Wednesday, 8 December 2010

Oh the irony

The US is hosting next year's World Press Freedom Day! Meanwhile, the US wants Assange on espionage charges: despite the fact that he didn't leak the Wikileaks files, Bradley Manning probably did.

If Assange is a spy, then so is every newspaper editor who's every published leaked information, and every blogger who's repeated it. Assange may have committed a sexual assault, and if so, he deserves to face justice (though last night's Newsnight seemed to have decided that he is a rapist, rather than innocent until proved guilty), but he isn't a spy.

And so it comes to pass: weirdo egotist Senator Joe Lieberman has now called for the New York Times to be investigated for espionage (even though that craven publication sought Administration permission to publish). At this point, I'll draw on Thomas Jefferson, one of the founders of the United States:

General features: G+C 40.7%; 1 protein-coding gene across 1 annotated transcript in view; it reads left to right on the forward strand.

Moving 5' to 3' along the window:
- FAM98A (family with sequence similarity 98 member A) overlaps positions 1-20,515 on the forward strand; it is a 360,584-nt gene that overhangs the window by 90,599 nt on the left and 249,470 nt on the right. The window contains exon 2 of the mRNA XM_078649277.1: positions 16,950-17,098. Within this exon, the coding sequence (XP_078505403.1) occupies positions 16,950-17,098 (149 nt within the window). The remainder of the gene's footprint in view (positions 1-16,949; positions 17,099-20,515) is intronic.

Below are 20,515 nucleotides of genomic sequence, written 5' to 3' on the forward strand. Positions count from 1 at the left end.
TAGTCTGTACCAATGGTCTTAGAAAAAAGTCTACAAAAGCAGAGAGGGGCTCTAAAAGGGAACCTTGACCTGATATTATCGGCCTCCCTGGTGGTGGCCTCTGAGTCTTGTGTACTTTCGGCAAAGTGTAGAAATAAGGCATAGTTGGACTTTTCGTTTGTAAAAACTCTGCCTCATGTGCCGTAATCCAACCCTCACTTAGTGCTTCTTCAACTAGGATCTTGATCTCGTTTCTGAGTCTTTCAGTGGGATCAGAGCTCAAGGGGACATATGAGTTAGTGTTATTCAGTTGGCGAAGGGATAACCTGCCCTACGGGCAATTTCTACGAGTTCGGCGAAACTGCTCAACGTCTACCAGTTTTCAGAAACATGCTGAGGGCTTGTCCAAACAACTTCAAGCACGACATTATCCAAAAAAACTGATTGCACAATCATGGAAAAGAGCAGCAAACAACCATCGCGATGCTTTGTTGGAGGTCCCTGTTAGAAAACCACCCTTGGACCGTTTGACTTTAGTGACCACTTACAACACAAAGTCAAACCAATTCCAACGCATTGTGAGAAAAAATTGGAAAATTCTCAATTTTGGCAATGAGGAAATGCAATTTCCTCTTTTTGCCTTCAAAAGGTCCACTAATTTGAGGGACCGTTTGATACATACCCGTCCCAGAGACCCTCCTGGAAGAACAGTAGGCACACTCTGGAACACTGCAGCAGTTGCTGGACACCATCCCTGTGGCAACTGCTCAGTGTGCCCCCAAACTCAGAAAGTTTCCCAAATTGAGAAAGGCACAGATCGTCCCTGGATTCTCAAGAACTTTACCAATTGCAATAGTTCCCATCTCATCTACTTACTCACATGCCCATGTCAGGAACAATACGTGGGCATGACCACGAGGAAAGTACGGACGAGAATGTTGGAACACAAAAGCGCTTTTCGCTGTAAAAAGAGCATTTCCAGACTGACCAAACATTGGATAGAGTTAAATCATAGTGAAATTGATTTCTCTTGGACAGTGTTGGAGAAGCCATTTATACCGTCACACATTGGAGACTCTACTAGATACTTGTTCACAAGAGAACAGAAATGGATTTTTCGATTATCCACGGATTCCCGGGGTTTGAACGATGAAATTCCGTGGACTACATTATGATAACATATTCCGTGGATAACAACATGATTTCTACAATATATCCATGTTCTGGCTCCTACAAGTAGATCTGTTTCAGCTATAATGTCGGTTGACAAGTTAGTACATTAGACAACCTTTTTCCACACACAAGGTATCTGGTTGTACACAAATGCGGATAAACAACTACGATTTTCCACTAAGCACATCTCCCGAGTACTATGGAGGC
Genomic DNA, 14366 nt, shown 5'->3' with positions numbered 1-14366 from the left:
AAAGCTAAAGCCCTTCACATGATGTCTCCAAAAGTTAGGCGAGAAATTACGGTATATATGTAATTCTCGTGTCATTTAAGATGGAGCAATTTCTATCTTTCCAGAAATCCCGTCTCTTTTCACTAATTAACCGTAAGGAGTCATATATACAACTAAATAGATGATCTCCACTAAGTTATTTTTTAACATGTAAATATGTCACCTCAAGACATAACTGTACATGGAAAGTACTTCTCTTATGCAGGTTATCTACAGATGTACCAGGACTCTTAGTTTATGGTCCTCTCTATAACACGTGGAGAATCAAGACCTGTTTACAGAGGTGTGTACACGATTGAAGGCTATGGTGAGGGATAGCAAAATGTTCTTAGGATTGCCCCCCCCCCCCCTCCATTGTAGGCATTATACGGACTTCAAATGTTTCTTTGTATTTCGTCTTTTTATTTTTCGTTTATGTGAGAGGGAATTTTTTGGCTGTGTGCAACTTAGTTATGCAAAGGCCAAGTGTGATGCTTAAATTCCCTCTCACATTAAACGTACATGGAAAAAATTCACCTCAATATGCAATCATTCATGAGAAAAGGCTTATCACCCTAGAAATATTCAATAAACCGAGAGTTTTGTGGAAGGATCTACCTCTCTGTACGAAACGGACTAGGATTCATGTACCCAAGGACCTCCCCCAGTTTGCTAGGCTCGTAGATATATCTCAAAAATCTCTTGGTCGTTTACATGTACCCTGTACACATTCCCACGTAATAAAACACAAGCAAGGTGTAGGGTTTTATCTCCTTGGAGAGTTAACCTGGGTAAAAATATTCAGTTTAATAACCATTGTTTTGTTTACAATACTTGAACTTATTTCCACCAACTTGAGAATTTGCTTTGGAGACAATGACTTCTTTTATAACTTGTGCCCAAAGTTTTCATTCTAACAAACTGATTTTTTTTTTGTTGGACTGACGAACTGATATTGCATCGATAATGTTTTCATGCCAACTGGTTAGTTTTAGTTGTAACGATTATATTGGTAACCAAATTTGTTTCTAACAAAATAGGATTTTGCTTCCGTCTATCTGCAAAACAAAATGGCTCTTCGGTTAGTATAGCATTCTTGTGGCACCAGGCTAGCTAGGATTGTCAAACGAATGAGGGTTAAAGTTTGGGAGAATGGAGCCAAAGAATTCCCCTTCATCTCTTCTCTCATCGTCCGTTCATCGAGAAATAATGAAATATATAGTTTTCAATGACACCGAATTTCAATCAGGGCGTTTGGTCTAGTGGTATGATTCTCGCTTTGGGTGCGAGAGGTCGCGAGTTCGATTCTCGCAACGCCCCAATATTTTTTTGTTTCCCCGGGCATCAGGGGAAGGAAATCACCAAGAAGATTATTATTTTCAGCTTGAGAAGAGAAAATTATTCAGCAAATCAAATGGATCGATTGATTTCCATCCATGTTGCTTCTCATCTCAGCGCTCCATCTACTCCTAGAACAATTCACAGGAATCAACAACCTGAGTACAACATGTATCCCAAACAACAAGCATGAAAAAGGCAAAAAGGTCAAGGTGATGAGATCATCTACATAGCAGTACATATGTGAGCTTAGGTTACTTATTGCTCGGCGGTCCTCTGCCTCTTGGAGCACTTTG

Educate and inform the whole mass of the people... They are the only sure reliance for the preservation of our liberty.
Every government degenerates when trusted to the rulers of the people alone. The people themselves are its only safe depositories.

I am mortified to be told that, in the United States of America, the sale of a book can become a subject of inquiry, and of criminal inquiry too.
I would rather be exposed to the inconveniences attending too much liberty than those attending too small a degree of it.
Merchants have no country. The mere spot they stand on does not constitute so strong an attachment as that from which they draw their gains.
There is not a truth existing which I fear... or would wish unknown to the whole world.

Were it left to me to decide whether we should have a government without newspapers, or newspapers without a government, I should not hesitate a moment to prefer the latter.

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